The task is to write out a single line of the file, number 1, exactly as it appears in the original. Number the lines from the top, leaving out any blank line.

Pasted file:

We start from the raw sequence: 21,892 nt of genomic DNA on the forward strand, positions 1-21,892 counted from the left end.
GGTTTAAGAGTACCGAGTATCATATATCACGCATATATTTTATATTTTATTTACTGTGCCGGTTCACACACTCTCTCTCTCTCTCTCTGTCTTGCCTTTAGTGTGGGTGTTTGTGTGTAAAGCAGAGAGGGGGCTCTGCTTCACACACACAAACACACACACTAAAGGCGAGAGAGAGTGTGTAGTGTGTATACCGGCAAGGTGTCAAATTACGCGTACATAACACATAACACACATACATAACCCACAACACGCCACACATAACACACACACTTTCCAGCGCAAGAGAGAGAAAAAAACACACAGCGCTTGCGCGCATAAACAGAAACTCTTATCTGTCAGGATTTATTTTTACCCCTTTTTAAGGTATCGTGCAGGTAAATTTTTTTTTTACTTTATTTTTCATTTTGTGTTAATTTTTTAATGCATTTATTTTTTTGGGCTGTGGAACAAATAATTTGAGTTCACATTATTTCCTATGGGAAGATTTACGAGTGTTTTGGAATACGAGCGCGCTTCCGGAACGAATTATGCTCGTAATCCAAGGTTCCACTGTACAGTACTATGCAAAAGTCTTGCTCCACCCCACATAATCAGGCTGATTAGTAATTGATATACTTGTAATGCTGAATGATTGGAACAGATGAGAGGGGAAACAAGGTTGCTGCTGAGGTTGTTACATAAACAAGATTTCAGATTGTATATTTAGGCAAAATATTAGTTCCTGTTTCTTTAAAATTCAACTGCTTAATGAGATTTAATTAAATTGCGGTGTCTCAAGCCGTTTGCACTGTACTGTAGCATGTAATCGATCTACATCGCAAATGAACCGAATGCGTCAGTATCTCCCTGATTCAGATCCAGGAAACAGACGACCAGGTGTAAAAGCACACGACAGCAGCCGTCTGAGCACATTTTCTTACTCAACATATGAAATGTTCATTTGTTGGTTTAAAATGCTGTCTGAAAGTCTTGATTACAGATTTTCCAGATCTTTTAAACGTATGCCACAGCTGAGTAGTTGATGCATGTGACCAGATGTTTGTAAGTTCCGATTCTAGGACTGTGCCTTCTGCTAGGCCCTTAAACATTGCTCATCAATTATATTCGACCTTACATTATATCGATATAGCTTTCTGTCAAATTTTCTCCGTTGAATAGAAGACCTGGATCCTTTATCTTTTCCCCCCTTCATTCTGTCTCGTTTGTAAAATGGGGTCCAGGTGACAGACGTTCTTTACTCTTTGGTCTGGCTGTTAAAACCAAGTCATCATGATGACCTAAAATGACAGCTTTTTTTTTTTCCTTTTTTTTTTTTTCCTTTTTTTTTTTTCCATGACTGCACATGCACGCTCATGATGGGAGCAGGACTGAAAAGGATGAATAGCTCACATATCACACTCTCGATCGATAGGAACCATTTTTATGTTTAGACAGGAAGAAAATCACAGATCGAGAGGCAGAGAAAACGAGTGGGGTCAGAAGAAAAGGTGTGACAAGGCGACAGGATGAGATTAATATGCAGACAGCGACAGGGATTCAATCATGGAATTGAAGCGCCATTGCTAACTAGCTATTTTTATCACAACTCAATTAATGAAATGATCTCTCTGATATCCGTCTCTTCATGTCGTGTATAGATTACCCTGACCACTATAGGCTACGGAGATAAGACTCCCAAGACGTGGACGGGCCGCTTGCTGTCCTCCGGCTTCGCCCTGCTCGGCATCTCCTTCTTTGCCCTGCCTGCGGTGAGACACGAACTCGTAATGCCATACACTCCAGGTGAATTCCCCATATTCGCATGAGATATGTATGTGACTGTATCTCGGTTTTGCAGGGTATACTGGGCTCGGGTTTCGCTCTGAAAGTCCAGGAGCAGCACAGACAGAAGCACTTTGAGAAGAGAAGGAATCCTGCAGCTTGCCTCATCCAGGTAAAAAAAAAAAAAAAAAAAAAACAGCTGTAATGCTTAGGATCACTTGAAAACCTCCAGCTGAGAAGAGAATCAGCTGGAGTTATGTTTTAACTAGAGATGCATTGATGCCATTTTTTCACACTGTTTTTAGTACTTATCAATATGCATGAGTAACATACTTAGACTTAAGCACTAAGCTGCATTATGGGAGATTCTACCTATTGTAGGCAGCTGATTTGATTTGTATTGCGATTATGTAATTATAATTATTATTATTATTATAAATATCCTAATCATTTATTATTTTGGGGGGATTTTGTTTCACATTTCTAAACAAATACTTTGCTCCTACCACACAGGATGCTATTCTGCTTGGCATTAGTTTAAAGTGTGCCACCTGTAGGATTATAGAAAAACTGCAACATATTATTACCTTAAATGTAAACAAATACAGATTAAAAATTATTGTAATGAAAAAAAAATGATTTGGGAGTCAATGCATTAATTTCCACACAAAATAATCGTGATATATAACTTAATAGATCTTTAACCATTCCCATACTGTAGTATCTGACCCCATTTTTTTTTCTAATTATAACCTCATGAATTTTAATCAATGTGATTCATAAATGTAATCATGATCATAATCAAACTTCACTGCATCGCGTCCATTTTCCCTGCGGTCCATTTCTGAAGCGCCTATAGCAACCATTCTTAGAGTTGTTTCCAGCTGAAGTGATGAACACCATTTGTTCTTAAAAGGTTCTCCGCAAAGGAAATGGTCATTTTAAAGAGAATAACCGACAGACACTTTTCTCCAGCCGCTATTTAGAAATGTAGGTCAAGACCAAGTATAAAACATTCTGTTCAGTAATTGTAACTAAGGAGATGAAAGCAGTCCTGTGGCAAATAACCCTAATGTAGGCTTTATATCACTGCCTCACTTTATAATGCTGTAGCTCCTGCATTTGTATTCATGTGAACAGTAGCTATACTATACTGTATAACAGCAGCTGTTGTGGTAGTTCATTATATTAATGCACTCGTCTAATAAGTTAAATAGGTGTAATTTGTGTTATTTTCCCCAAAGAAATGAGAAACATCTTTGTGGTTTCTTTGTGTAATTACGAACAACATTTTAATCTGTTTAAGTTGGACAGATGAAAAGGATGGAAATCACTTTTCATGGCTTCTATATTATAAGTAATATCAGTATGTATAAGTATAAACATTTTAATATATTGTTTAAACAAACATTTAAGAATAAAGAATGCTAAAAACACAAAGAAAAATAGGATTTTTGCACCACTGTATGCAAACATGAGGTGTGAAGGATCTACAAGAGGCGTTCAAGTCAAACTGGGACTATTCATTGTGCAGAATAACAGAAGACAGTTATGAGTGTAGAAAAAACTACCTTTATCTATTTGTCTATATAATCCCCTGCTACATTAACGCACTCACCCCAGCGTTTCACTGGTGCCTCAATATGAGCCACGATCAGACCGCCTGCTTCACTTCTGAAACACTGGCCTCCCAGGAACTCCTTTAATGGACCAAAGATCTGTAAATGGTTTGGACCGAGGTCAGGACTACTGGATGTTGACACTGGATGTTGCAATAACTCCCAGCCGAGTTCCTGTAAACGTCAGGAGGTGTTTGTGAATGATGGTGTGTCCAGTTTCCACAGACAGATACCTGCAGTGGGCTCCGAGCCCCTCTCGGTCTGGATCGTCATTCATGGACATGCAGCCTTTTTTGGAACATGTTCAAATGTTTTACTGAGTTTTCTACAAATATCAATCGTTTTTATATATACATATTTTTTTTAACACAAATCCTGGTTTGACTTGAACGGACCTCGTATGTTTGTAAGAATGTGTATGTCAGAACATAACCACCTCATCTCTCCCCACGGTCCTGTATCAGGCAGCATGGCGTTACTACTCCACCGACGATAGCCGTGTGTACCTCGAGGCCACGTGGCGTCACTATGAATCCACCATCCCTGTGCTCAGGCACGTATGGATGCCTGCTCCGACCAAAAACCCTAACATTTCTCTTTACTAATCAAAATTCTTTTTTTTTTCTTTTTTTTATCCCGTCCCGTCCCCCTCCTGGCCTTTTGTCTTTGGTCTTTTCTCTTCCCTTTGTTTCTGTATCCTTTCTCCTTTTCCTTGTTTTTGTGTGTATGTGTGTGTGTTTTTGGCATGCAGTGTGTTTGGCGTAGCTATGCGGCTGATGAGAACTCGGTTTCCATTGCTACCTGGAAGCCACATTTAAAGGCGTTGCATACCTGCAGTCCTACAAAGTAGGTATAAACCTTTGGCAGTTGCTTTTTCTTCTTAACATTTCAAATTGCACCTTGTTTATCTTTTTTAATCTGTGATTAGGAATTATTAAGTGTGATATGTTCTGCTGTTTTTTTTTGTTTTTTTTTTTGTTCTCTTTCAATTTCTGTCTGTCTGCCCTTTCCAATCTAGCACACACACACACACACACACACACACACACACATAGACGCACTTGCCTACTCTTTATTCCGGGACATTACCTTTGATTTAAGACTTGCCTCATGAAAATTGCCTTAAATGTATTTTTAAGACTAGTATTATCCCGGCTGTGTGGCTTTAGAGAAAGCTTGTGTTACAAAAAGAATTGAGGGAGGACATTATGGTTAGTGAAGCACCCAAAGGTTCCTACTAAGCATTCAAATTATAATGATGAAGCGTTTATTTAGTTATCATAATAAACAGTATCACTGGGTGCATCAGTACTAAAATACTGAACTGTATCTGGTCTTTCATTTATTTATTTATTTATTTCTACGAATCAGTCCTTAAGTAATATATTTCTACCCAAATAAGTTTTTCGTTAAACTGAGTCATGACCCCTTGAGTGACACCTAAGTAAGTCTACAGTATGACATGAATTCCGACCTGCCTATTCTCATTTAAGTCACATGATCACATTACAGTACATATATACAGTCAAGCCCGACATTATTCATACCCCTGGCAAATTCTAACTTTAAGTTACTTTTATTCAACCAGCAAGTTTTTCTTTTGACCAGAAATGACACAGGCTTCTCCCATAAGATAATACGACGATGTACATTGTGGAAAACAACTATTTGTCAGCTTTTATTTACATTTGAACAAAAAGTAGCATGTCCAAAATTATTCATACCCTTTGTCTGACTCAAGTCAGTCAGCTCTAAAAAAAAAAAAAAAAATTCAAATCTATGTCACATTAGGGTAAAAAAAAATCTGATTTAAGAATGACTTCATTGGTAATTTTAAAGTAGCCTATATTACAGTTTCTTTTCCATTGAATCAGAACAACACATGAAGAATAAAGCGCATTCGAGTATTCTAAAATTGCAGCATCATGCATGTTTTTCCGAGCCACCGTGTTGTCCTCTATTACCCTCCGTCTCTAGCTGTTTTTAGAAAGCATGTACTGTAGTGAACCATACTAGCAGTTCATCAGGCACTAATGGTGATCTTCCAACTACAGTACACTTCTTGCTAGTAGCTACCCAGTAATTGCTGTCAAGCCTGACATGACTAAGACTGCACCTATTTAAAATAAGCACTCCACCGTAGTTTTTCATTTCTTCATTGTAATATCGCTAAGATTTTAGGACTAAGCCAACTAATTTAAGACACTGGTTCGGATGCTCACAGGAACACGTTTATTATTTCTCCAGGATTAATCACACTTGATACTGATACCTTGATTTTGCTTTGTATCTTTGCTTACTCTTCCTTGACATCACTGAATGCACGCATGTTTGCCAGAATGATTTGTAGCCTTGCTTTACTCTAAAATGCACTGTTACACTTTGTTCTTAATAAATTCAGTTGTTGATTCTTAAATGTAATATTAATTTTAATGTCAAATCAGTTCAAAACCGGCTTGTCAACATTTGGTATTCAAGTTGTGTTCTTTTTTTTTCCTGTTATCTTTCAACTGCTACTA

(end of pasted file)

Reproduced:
We start from the raw sequence: 21,892 nt of genomic DNA on the forward strand, positions 1-21,892 counted from the left end.